October 22, 2019 Public Contract Law Journal

Automated Source Selection Scoring & Far Compliance

by Brian Haney

Brian S. Haney is the Chief Executive Officer of Martian Technologies, Co. Special thanks to Professor Veronica Root, Shannon Lewry, Esq., Daniel Murray, Professor Ron Dolin, Dylan
Tilbury, Esq., Branden Keck, Ronald Hirsch, and Angela Haney for all of the helpful criticisms and valuable feedback.

I.  Introduction

On Earth today there are over five billion mobile phone users, almost four and a half billion internet users, and over three billion email users.1 Technology is a better way of doing things, providing an order of magnitude improvement in the cost-efficiency of virtually every professional industry. Indeed, one of the principal miracles of technology is “it allows us to do more with less.”2 Technological development is governed by Moore’s Law, which predicts that every two years the processing power of computers doubles, while its costs halve.3 The past fifty years have proven Moore’s Law correct.4 As a result, your cell phone has more computing power than all of NASA had in 1969, when Apollo 11 landed on the moon.5 It is “inconceivable that technology will radically alter all corners of our economy” and yet regulatory compliance “will be exempt from any change.”6 One area of the law that may benefit from technological advancement is public procurement law. Indeed, regulatory compliance is a rapidly growing field in government contracts practice and scholarship.7 Due to headlines detailing monumental fines imposed on corporations for compliance failures,8 most legal scholarship focuses on corporate compliance. However, government agencies are also tasked with significant regulatory compliance obligations. This is especially true in the context of public procurement and acquisition.9

The main source of law regulating government procurement officials is the Federal Acquisition Regulation (FAR).10 According to the United States Air Force, “[a]cquisition regulations and policies form an intricate maze that is impossible to navigate, raise[s] costs, and prolong[s] the time to deliver capabilities.”11 Further, “[m]any federal workers and contractors report it is daunting to decipher the thousands of pages of intricate federal and defense acquisition regulations, let alone become familiar with them.”12 Nevertheless, the federal government continues to spend nearly $4 trillion a year on procurement, of which roughly $700 billion is defense related.13 Thus, the Air Force has taken up the task of developing technology to “help acquisition professionals make sense of complex acquisition regulations” and accelerate the process of buying goods and services.14 Indeed, technology is the only solution capable of scaling up to solve the problems that lawmakers, regulators, and agency officials face.15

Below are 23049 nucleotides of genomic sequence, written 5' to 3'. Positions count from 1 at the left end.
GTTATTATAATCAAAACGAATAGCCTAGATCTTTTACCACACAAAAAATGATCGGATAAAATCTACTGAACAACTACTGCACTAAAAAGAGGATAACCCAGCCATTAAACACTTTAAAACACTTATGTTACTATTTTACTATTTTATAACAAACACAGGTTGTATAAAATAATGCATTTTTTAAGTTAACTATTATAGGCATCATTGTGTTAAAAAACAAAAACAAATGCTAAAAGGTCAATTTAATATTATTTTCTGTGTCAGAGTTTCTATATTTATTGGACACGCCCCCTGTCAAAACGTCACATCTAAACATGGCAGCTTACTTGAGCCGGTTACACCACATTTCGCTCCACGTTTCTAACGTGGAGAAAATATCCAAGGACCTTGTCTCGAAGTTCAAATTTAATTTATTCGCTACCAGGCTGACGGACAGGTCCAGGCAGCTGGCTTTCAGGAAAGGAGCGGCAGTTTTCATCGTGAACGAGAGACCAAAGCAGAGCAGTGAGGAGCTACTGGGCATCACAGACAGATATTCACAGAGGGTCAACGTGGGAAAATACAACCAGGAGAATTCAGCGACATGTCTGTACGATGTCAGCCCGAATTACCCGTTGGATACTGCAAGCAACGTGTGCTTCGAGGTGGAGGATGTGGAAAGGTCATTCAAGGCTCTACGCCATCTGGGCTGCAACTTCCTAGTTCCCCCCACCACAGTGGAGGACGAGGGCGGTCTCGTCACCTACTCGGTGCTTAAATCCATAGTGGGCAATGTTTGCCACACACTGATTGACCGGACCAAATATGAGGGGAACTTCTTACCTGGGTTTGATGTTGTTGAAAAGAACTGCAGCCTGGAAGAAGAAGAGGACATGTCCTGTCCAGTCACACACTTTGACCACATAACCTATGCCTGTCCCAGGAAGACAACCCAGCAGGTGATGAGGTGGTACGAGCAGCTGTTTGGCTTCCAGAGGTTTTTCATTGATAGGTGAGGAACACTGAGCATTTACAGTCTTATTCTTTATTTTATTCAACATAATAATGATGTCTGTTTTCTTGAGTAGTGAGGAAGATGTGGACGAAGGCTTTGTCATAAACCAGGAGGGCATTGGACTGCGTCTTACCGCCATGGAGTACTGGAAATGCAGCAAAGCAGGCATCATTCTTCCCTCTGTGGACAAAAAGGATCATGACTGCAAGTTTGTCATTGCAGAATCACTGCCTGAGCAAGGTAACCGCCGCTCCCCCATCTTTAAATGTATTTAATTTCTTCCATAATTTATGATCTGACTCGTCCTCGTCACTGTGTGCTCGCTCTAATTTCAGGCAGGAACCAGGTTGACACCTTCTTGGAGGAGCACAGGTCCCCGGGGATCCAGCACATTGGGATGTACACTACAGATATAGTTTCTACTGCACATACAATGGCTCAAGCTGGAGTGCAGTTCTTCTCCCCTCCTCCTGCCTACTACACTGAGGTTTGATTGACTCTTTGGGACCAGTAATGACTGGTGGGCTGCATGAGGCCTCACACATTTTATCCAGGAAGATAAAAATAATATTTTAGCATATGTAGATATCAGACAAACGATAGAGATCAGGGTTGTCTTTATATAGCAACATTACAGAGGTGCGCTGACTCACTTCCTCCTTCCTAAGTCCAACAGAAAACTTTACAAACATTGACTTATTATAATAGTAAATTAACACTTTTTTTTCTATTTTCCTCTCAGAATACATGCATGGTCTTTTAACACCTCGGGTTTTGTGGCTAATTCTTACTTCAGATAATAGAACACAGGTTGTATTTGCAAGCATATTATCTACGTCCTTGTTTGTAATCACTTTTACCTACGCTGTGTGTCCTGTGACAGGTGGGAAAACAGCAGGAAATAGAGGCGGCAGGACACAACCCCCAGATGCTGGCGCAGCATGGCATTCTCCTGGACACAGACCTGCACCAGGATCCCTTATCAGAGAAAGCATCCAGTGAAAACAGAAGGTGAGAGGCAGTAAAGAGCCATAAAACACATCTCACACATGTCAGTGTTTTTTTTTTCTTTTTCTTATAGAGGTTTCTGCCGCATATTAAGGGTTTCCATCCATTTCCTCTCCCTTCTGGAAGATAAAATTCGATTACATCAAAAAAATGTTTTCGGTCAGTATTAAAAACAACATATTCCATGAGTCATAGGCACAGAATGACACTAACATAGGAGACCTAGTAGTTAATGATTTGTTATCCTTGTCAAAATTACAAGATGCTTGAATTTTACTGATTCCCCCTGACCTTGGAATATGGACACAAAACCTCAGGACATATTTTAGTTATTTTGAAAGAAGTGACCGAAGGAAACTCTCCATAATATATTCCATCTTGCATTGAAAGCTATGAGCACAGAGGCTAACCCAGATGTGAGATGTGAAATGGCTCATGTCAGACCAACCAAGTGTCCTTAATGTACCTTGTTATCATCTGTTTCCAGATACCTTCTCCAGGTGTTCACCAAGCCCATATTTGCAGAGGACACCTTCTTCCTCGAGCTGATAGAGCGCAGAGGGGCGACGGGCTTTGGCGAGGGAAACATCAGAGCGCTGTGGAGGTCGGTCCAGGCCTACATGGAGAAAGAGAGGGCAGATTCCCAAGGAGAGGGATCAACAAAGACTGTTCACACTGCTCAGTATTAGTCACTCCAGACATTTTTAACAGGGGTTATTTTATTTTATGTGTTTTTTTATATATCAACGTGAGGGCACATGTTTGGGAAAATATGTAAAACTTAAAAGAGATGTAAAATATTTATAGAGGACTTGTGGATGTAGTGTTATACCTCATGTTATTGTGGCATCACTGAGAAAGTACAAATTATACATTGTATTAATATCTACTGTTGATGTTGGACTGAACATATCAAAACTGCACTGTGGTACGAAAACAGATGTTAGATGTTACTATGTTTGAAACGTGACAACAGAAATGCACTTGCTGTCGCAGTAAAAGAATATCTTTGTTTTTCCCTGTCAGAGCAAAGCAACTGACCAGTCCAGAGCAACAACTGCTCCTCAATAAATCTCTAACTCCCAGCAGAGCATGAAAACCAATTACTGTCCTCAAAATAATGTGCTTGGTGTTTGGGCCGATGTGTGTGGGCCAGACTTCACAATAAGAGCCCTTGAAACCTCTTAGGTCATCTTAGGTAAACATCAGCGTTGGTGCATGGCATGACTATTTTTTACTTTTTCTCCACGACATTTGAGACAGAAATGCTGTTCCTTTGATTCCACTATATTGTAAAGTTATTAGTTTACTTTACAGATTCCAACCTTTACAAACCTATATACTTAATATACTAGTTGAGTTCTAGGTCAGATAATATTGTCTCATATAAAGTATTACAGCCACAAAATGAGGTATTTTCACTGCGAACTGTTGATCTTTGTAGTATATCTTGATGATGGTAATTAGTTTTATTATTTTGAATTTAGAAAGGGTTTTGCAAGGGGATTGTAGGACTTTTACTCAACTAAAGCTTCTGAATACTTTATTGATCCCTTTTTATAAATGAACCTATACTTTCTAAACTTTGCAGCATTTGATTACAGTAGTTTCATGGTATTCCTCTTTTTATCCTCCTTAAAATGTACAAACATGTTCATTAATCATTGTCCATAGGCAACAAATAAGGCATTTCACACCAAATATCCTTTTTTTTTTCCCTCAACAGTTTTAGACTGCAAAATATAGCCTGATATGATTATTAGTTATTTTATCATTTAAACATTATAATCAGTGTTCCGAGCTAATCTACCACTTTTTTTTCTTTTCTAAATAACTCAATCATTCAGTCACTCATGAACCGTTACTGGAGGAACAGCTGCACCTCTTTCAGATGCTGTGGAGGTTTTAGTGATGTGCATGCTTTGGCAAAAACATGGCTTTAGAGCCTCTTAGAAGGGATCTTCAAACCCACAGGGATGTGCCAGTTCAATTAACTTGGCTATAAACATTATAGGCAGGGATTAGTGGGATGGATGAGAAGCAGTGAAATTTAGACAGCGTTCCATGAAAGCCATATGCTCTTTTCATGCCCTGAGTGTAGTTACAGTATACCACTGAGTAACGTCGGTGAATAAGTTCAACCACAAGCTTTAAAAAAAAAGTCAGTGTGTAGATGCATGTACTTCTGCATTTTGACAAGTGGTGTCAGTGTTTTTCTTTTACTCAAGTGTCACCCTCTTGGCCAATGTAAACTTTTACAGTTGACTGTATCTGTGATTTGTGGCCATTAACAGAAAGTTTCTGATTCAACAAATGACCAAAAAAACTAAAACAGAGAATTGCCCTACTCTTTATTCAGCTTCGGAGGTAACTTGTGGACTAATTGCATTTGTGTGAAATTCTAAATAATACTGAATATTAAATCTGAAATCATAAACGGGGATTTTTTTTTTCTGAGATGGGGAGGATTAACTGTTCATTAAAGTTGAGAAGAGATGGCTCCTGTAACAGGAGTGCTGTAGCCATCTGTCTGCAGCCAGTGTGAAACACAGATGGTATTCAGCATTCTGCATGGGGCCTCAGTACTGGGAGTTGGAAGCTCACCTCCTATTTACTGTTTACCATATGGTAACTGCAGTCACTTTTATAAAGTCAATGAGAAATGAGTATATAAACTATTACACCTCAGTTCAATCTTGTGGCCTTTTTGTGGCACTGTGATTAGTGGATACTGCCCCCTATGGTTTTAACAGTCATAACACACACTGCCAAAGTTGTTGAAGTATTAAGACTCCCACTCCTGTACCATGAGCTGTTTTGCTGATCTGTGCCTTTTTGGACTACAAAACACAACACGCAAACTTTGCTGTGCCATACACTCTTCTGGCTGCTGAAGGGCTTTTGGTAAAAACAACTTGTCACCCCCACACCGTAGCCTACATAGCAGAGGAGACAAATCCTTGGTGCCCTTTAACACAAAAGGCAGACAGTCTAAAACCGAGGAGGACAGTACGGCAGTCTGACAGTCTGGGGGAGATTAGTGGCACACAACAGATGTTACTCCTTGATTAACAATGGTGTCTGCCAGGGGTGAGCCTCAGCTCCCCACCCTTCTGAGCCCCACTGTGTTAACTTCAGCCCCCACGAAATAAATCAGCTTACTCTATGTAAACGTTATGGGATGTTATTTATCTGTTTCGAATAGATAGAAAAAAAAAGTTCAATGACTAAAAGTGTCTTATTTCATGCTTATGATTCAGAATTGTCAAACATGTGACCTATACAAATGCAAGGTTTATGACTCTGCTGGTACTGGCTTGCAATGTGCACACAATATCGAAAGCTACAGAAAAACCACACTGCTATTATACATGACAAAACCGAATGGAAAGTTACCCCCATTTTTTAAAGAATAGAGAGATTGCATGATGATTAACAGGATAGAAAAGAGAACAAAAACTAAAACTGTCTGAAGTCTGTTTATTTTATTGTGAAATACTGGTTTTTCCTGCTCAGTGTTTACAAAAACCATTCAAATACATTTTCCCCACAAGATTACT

Technological-based solutions to the problem of convoluted and confusing regulations are a recent trend.16 Indeed, new regulatory technologies consist of computer algorithms performing a range of functions, from predictive analytics to natural language processing.17 These algorithms create new knowledge using inference, statistical, and logical reasoning techniques.18 The use of such technologies in the context of public procurement has the potential to drastically cut costs for governments, law firms, and businesses alike.19

This article argues for the use of a standardized algorithm in the source selection process to aid federal agencies in source selection compliance.20 Part II will provide a general overview of government agencies’ goals for public procurement and the source selection process. Part III will identify three common types of source selection compliance failures that occur during the federal acquisition process including: conversion of a best value procurement to a lowest-price technically acceptable (LPTA) procurement, mathematical scoring errors, and public corruption. Part IV will introduce an algorithm government agencies may use to standardize and automate portions of the source selection process. Part V will explain how the algorithm presented in Part IV aids in the prevention of agency compliance failures discussed in Part III. Part VI will identify and address potential objections to this article’s thesis.

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